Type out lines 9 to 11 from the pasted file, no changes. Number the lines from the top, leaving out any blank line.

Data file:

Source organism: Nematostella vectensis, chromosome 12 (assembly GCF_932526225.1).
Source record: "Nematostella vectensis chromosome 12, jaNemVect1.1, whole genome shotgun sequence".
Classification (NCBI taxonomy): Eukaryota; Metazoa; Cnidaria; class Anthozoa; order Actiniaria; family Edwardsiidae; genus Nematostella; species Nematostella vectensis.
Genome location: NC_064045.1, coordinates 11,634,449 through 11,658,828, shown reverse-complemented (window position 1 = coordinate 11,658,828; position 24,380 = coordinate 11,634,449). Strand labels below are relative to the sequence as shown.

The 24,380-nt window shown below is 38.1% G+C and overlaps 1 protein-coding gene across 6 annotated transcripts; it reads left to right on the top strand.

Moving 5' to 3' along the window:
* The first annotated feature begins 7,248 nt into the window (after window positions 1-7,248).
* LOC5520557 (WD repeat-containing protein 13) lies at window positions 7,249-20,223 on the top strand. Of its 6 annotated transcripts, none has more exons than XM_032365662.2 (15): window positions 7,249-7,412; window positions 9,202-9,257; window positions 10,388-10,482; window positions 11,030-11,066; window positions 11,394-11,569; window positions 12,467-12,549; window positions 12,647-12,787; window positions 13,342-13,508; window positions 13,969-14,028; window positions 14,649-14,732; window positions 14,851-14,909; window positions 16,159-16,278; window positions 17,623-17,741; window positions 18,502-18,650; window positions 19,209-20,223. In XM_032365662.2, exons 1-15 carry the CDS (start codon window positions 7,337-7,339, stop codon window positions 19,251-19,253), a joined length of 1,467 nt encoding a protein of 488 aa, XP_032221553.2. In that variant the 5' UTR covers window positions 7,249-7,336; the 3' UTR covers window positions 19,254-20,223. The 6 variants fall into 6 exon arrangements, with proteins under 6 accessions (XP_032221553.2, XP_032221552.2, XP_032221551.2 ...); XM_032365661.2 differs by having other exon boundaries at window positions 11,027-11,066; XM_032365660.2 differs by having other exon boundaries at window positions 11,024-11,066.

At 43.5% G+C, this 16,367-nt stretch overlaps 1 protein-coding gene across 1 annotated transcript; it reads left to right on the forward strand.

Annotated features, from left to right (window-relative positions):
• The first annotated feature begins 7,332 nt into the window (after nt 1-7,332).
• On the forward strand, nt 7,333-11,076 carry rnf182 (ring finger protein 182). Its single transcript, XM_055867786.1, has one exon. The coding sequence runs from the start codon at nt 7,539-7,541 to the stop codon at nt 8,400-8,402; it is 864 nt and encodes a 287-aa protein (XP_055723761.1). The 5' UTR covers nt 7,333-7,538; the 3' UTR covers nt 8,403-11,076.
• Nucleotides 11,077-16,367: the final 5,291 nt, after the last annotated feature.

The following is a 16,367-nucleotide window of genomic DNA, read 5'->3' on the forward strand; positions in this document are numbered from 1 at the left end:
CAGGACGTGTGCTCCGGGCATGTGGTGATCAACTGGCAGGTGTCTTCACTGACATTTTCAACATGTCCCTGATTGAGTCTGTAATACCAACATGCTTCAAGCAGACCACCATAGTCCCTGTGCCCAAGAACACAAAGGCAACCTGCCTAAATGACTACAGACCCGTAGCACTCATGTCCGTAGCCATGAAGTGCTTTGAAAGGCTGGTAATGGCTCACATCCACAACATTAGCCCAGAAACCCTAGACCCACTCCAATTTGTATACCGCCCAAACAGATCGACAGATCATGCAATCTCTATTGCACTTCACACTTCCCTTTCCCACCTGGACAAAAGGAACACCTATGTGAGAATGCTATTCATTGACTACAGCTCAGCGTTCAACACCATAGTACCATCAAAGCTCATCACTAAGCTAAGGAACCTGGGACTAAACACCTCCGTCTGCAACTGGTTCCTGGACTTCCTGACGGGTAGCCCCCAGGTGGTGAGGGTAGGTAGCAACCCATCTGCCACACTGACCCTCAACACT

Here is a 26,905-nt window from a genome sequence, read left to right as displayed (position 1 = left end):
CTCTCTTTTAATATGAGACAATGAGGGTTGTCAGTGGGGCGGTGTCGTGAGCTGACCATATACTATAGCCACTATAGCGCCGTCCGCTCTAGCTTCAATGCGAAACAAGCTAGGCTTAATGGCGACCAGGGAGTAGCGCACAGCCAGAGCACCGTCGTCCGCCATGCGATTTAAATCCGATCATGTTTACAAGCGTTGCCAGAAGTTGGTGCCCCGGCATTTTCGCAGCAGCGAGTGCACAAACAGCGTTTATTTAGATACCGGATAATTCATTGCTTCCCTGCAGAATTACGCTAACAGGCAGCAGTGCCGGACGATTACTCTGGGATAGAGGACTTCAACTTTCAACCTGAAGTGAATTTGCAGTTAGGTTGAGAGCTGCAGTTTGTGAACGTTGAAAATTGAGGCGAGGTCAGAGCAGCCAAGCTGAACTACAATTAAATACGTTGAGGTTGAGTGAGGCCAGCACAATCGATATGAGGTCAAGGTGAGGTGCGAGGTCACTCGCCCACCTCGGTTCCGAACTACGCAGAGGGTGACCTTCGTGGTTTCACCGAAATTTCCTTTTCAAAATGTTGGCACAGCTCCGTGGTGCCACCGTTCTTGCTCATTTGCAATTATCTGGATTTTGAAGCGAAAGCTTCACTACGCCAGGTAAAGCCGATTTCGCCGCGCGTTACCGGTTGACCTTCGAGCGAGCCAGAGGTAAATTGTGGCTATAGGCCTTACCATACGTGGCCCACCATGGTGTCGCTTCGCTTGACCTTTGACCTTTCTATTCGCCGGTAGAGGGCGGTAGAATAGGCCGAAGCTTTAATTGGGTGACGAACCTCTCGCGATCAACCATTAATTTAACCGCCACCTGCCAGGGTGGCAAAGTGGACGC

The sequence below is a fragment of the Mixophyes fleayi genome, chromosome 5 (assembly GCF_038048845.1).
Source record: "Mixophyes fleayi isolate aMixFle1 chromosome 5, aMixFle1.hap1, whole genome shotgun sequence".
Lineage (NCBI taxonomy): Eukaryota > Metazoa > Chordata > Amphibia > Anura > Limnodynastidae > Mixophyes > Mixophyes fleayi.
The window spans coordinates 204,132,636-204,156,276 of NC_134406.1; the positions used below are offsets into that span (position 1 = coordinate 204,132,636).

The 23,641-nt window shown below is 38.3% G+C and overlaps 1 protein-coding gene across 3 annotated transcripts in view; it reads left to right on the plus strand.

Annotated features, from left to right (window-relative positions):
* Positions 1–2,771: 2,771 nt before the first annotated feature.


At 43.5% G+C, this 16,367-nt stretch overlaps 1 protein-coding gene across 1 annotated transcript; it reads left to right on the forward strand.

Annotated features, from left to right (window-relative positions):
• The first annotated feature begins 7,332 nt into the window (after nt 1-7,332).